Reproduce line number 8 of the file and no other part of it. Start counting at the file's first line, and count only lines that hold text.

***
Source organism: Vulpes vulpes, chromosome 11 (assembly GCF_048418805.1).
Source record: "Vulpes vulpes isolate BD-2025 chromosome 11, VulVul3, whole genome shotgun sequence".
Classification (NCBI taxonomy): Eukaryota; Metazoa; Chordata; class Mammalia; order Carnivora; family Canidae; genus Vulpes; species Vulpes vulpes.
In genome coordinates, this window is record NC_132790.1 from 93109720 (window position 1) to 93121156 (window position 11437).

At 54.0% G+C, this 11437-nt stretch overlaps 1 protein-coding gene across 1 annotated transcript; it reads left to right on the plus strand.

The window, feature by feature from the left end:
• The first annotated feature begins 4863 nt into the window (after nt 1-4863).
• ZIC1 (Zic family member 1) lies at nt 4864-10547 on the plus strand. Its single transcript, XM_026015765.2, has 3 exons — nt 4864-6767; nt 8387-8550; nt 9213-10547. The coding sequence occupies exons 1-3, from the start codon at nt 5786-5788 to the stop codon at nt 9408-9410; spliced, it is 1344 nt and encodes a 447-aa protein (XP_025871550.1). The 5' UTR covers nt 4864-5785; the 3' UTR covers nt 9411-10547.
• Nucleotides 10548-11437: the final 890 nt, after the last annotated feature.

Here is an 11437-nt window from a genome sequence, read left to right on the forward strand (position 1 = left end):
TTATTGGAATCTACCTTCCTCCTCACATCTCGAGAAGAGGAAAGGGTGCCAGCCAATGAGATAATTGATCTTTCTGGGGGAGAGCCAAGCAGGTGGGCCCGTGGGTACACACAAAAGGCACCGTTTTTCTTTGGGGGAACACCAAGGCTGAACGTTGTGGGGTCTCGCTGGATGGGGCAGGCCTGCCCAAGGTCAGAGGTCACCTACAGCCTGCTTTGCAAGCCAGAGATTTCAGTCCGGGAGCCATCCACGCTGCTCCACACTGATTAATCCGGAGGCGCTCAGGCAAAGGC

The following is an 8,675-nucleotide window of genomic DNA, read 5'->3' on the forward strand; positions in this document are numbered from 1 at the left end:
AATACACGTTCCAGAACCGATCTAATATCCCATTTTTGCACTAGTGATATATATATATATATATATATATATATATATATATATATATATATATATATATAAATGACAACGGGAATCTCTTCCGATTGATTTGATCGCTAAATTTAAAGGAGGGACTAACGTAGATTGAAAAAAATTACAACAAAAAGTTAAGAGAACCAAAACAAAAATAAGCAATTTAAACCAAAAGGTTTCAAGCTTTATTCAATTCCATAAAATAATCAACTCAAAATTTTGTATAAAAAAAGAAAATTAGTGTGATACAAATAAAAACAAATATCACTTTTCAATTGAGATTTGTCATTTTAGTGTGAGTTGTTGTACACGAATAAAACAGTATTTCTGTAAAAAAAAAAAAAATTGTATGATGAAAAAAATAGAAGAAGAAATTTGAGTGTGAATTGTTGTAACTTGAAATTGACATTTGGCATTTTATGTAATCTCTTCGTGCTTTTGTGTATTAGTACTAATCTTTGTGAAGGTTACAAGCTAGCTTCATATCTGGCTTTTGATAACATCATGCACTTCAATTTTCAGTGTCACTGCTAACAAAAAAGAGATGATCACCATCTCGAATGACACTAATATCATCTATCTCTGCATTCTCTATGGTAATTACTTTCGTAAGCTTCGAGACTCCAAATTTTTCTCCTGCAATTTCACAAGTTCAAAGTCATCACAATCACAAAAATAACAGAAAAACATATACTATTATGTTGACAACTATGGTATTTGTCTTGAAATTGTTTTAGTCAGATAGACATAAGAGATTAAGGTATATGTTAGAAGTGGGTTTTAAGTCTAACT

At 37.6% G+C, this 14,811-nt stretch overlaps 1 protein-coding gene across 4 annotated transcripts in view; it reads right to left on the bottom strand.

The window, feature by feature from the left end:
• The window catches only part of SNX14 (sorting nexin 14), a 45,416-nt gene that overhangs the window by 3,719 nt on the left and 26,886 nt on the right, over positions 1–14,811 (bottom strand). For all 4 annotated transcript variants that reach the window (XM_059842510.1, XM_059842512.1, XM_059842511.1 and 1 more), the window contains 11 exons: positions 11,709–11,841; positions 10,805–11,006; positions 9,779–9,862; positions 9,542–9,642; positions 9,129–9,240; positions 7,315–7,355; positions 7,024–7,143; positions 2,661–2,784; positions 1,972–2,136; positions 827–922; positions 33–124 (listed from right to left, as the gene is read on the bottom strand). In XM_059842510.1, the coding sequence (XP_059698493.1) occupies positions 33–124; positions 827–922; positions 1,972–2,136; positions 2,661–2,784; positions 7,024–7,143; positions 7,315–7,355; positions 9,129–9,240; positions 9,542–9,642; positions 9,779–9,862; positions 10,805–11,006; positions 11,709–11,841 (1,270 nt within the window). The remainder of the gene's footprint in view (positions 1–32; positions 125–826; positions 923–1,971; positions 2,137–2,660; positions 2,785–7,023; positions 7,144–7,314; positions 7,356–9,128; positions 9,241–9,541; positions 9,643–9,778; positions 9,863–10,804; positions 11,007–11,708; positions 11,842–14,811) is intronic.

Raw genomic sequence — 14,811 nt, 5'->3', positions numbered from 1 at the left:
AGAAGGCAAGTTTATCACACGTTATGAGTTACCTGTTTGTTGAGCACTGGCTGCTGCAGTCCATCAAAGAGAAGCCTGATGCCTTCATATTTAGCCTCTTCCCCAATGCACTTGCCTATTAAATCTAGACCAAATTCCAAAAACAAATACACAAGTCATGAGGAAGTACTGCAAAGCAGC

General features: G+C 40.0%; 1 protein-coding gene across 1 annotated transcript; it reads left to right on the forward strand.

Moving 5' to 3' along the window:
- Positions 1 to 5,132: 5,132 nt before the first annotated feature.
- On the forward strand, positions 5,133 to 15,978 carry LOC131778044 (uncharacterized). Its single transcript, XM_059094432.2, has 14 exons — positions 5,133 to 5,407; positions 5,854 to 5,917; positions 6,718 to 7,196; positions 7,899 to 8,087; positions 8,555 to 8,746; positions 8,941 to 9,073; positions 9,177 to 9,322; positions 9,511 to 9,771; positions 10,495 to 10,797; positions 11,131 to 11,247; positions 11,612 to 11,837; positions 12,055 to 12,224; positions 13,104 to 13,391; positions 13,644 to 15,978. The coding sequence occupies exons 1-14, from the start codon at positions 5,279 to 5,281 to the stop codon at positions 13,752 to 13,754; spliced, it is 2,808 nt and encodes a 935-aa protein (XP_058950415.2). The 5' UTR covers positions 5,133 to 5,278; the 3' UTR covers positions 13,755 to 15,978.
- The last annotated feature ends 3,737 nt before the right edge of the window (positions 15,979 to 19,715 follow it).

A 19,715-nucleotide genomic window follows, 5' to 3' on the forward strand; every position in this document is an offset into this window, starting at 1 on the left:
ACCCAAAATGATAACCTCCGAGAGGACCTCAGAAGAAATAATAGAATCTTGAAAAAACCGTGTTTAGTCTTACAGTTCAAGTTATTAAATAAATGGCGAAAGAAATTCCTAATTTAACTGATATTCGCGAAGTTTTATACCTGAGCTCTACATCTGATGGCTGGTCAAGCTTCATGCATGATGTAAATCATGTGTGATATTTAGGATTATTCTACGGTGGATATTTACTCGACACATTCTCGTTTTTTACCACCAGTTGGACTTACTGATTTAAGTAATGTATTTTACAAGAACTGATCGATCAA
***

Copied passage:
• ZIC1 (Zic family member 1) lies at nt 4864-10547 on the plus strand. Its single transcript, XM_026015765.2, has 3 exons — nt 4864-6767; nt 8387-8550; nt 9213-10547. The coding sequence occupies exons 1-3, from the start codon at nt 5786-5788 to the stop codon at nt 9408-9410; spliced, it is 1344 nt and encodes a 447-aa protein (XP_025871550.1). The 5' UTR covers nt 4864-5785; the 3' UTR covers nt 9411-10547.